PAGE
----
We have shown that the Drude-Lorentz super-resolution method provides significant computational advantages for the construction of atomistic bath models. In particular, the super-resolution calculations require only 10 ps of MD-TDDFT simulations to obtain reasonable atomistic spectral densities and system dynamics; this is one quarter the amount of data needed in standard fast Fourier transform-based calculations. Ultimately, this will permit the use of more physically accurate calculations or larger systems. Given the computational expense of running TDDFT calculations at every MD simulation step, we believe that the super-resolution method will enable the treatment of larger systems than previously possible.

One of the most significant advantages of our super-resolution method is the decomposition of these atomistic spectral densities into a naturally-sparse basis of Drude-Lorentz oscillators. This makes it easy to perform fast master equation simulations within either the TCL-2 or HEOM formalisms by exploiting analytic integrals of the spectral density. Beyond this, we also directly extract physically-important parameters such as the coherence lifetimes of all the oscillators in the bath. In the future, it is easy to imagine turning this technique on its head to create new spectral densities in a constructive fashion from a set of Drude-Lorentz oscillators.

Vi Acknowledgements

We acknowledge S. Valleau for useful discussions and computer code. We acknowledge the financial support of Defense Advanced Research Projects Agency grant N66001-10-1-4063 and the Defense Threat Reduction Agency under contract no. HDTRA1-10-1-0046. T.M. acknowledges support from the National Science Foundation (NSF) through the Graduate Research Fellowship Program (GRFP). S.B. acknowledges support from the Department of Energy (DoE) through the Computational Sciences Graduate Fellowship (CSGF). J.N.S. acknowledges support from the Department of Defense (DoD) through the National Defense Science & Engineering Graduate Fellowship (NDSEG) Program. A.A.G. thanks the Corning Foundation.

References

  • (1) H.-P. Breuer and F. Petruccione, The Theory of Open Quantum Systems, Oxford University Press, USA, 2007.
  • (2) N. Shenvi, J. R. Schmidt, S. T. Edwards, and J. C. Tully, Phys. Rev. A 78, 022502 (2008).
  • (3) T. C. Berkelbach, M. S. Hybertsen, and D. R. Reichman, Journal of Chemical Physics 138, 4102 (2013).
  • (4) T. C. Berkelbach, M. S. Hybertsen, and D. R. Reichman, J. Chem. Phys. 138, 114103 (2013).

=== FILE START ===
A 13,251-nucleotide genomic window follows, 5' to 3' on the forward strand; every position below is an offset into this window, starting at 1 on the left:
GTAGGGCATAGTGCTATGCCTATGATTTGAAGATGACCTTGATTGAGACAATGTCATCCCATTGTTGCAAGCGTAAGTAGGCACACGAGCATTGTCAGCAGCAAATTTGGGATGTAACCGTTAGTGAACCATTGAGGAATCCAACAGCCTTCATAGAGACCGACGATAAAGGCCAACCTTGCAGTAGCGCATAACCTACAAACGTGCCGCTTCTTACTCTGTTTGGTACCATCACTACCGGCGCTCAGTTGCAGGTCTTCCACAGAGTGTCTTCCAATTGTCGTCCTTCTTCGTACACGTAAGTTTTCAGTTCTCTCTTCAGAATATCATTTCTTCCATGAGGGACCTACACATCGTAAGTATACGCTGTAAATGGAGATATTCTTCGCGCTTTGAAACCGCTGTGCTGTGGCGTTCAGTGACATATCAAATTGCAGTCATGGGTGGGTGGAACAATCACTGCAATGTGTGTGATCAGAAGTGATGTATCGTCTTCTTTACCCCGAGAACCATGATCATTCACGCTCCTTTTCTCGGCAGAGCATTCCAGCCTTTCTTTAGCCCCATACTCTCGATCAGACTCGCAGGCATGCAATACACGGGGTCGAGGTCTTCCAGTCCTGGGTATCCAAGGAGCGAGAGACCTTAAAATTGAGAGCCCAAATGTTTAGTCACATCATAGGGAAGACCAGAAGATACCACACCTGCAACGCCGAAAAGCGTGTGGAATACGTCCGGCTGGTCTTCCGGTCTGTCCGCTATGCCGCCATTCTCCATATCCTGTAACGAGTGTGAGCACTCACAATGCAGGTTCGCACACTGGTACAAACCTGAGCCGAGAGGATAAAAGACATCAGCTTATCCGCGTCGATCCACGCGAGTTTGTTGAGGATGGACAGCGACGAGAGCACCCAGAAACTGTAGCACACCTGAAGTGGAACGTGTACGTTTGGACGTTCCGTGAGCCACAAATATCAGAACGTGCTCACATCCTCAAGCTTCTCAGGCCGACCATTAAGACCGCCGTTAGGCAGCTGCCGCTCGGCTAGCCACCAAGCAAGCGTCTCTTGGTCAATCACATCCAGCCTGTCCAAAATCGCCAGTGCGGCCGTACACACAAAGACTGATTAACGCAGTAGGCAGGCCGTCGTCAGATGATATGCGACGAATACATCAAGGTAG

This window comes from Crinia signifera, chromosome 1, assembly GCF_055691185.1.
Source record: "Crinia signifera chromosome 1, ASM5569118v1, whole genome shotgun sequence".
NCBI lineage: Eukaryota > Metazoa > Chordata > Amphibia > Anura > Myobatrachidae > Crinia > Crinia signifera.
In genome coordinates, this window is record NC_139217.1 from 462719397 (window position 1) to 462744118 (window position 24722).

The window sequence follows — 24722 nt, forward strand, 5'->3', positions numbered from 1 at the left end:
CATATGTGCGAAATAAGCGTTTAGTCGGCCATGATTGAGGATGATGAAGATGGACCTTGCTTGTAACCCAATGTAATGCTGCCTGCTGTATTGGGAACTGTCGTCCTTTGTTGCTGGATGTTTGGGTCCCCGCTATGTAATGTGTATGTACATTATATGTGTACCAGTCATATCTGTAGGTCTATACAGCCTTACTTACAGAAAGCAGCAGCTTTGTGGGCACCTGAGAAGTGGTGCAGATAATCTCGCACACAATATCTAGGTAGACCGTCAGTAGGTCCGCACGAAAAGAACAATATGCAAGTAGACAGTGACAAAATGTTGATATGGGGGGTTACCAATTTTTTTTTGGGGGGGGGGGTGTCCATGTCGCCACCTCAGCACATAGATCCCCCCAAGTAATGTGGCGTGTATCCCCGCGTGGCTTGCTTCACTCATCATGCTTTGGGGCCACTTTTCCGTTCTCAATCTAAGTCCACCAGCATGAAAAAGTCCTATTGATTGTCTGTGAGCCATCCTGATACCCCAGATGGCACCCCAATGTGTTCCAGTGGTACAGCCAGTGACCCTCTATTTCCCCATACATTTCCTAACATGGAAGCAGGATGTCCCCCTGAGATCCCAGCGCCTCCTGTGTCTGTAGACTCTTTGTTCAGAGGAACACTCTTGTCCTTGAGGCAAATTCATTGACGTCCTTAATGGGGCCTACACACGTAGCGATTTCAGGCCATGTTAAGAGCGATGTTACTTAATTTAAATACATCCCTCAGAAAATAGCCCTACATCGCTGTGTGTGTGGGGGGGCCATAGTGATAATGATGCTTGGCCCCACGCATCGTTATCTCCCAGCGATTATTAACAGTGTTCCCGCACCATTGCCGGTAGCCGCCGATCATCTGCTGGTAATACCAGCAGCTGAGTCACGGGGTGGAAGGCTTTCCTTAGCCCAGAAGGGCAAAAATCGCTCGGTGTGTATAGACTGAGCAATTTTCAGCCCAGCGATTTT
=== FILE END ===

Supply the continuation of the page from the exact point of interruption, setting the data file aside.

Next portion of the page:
• (5) N. Singh and P. Brumer, Faraday Discuss. 153, 41 (2011).
  • (6) S. Jang, M. D. Newton, and R. J. Silbey, J. Phys. Chem. B 111, 6807 (2007).
  • (7) M. Mohseni, P. Rebentrost, S. Lloyd, and A. Aspuru-Guzik, J. Chem. Phys. 129, 174106 (2008).
  • (8) M. B. Plenio and S. F. Huelga, New J. Phys. 10, 113019 (2008).
  • (9) P. Rebentrost, M. Mohseni, I. Kassal, S. Lloyd, and A. Aspuru-Guzik, New J. Phys. 11, 033003 (2009).
  • (10) J. Cao and R. J. Silbey, J. Phys. Chem. A 113, 13825 (2009).
  • (11) A. Ishizaki and G. R. Fleming, Proc. Natl. Acad. Sci. 106, 17255 (2009).
  • (12) A. Ishizaki and G. R. Fleming, J. Phys. Chem. B 115, 6227 (2011).
  • (13) M. Sarovar, A. Ishizaki, G. R. Fleming, and K. B. Whaley, Nature Phys. 6, 462 (2010).
  • (14) D. Abramavicius and S. Mukamel, J. Chem. Phys. 133, 064510 (2010).
  • (15) J. Wu, F. Liu, Y. Shen, J. Cao, and R. J. Silbey, New J. Phys. 12, 105012 (2010).
  • (16) J. Moix, J. Wu, P. Huo, D. Coker, and J. Cao, J. Phys. Chem. Lett. 2, 3045 (2011).
  • (17) C. Kreisbeck, T. Kramer, M. Rodríguez, and B. Hein, J. Chem. Theory Comput. 7, 2166 (2011).
  • (18) N. Skochdopole and D. A. Mazziotti, J. Phys. Chem. Lett. 2, 2989 (2011).
  • (19) G. Ritschel, J. Roden, W. T. Strunz, A. Aspuru-Guzik, and A. Eisfeld, J. Phys. Chem. Lett. 2, 2912 (2011).
  • (20) P. Rebentrost and A. Aspuru-Guzik, J. Chem. Phys. 134, 101103 (2011).
  • (21) L. A. Pachón and P. Brumer, Phys. Chem. Chem. Phys. 14, 10094 (2012).
  • (22) S. M. Vlaming and R. J. Silbey, J. Chem. Phys. 136, 055102 (2012).
  • (23) F. Caruso, S. K. Saikin, E. Solano, S. F. Huelga, A. Aspuru-Guzik, and M. B. Plenio, Phys. Rev. B 85, 125424 (2012).
  • (24) J. Zhu, S. Kais, P. Rebentrost, and A. Aspuru-Guzik, J. Phys. Chem. B 115, 1531 (2011).
  • (25) J. Roden, A. Eisfeld, W. Wolff, and W. Strunz, Phys. Rev. Lett. 103, 058301 (2009).
  • (26) C. Olbrich and U. Kleinekathöfer, J. Phys. Chem. B 114, 12427 (2010).
  • (27) C. Olbrich, T. L. C. Jansen, J. Liebers, M. Aghtar, J. Strümpfer, K. Schulten, J. Knoester, and U. Kleinekathöfer, J. Phys. Chem. B 115, 8609 (2011).
  • (28) B. Hein, C. Kreisbeck, T. Kramer, and M. Rodríguez, New J. Phys. 14, 023018 (2012).
  • (29) N. Christensson, H. F. Kauffmann, T. Pullerits, and T. Mančal, J. Phys. Chem. B 116, 7449 (2012).
  • (30) A. W. Chin, J. Prior, R. Rosenbach, F. Caycedo-Soler, S. F. Huelga, and M. B. Plenio, Nature Phys. 9, 113 (2013).
  • (31) C. Kreisbeck and T. Kramer, J. Phys. Chem. Lett. 3, 2828 (2012).
  • (32) S. Valleau, A. Eisfeld, and A. Aspuru-Guzik, J. Chem. Phys. 137, 224103 (2012).
  • (33) M. Tuckerman, Statistical Mechanics: Theory and Molecular Simulation, OUP Oxford, 2010.
  • (34) E. Runge and E. K. Gross, Phys. Rev. Lett. 52, 997 (1984).
  • (35) S. Mallat, A Wavelet Tour of Signal Processing, Third Edition: The Sparse Way, Academic Press, 3 edition, 2008.
  • (36) W. T. Freeman, T. R. Jones, and E. C. Pasztor, IEEE Comput. Graph. Appl. 22, 56 (2002).